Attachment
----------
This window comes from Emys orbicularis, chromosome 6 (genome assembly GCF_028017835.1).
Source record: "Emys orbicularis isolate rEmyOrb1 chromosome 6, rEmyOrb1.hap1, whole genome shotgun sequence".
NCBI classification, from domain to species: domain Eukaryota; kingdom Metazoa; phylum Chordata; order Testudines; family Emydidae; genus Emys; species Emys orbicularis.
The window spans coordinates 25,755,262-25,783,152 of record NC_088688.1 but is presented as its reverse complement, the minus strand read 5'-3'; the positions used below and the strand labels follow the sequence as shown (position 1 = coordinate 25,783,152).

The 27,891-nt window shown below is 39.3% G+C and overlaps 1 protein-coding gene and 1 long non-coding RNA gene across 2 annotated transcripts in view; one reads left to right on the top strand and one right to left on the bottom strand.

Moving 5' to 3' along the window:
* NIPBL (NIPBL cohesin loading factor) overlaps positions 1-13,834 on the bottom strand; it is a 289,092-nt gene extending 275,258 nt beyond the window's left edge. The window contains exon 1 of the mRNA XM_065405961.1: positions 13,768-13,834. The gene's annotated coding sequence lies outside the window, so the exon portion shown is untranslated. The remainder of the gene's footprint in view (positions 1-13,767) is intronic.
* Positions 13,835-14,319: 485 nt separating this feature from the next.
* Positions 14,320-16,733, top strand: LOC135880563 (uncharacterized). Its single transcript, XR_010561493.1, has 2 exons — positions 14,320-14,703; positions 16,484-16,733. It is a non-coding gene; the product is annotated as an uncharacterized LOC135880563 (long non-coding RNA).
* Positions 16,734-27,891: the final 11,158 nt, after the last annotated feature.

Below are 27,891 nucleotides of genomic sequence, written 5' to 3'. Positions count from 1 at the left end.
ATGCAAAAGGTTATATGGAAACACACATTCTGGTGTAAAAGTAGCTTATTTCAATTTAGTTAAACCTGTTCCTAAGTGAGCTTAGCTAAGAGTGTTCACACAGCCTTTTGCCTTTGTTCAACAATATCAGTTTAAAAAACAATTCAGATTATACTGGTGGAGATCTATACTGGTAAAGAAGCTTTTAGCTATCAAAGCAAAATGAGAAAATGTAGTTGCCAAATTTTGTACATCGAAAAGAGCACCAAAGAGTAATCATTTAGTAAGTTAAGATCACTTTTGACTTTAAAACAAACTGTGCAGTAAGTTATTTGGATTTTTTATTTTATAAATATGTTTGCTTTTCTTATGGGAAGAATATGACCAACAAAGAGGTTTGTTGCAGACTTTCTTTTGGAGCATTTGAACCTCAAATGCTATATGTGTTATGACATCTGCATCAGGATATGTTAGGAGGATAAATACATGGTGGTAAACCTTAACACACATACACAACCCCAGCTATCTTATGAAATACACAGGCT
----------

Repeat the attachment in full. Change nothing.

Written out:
This window comes from Emys orbicularis, chromosome 6 (genome assembly GCF_028017835.1).
Source record: "Emys orbicularis isolate rEmyOrb1 chromosome 6, rEmyOrb1.hap1, whole genome shotgun sequence".
NCBI classification, from domain to species: domain Eukaryota; kingdom Metazoa; phylum Chordata; order Testudines; family Emydidae; genus Emys; species Emys orbicularis.
The window spans coordinates 25,755,262-25,783,152 of record NC_088688.1 but is presented as its reverse complement, the minus strand read 5'-3'; the positions used below and the strand labels follow the sequence as shown (position 1 = coordinate 25,783,152).

The 27,891-nt window shown below is 39.3% G+C and overlaps 1 protein-coding gene and 1 long non-coding RNA gene across 2 annotated transcripts in view; one reads left to right on the top strand and one right to left on the bottom strand.

Moving 5' to 3' along the window:
* NIPBL (NIPBL cohesin loading factor) overlaps positions 1-13,834 on the bottom strand; it is a 289,092-nt gene extending 275,258 nt beyond the window's left edge. The window contains exon 1 of the mRNA XM_065405961.1: positions 13,768-13,834. The gene's annotated coding sequence lies outside the window, so the exon portion shown is untranslated. The remainder of the gene's footprint in view (positions 1-13,767) is intronic.
* Positions 13,835-14,319: 485 nt separating this feature from the next.
* Positions 14,320-16,733, top strand: LOC135880563 (uncharacterized). Its single transcript, XR_010561493.1, has 2 exons — positions 14,320-14,703; positions 16,484-16,733. It is a non-coding gene; the product is annotated as an uncharacterized LOC135880563 (long non-coding RNA).
* Positions 16,734-27,891: the final 11,158 nt, after the last annotated feature.

Below are 27,891 nucleotides of genomic sequence, written 5' to 3'. Positions count from 1 at the left end.
ATGCAAAAGGTTATATGGAAACACACATTCTGGTGTAAAAGTAGCTTATTTCAATTTAGTTAAACCTGTTCCTAAGTGAGCTTAGCTAAGAGTGTTCACACAGCCTTTTGCCTTTGTTCAACAATATCAGTTTAAAAAACAATTCAGATTATACTGGTGGAGATCTATACTGGTAAAGAAGCTTTTAGCTATCAAAGCAAAATGAGAAAATGTAGTTGCCAAATTTTGTACATCGAAAAGAGCACCAAAGAGTAATCATTTAGTAAGTTAAGATCACTTTTGACTTTAAAACAAACTGTGCAGTAAGTTATTTGGATTTTTTATTTTATAAATATGTTTGCTTTTCTTATGGGAAGAATATGACCAACAAAGAGGTTTGTTGCAGACTTTCTTTTGGAGCATTTGAACCTCAAATGCTATATGTGTTATGACATCTGCATCAGGATATGTTAGGAGGATAAATACATGGTGGTAAACCTTAACACACATACACAACCCCAGCTATCTTATGAAATACACAGGCT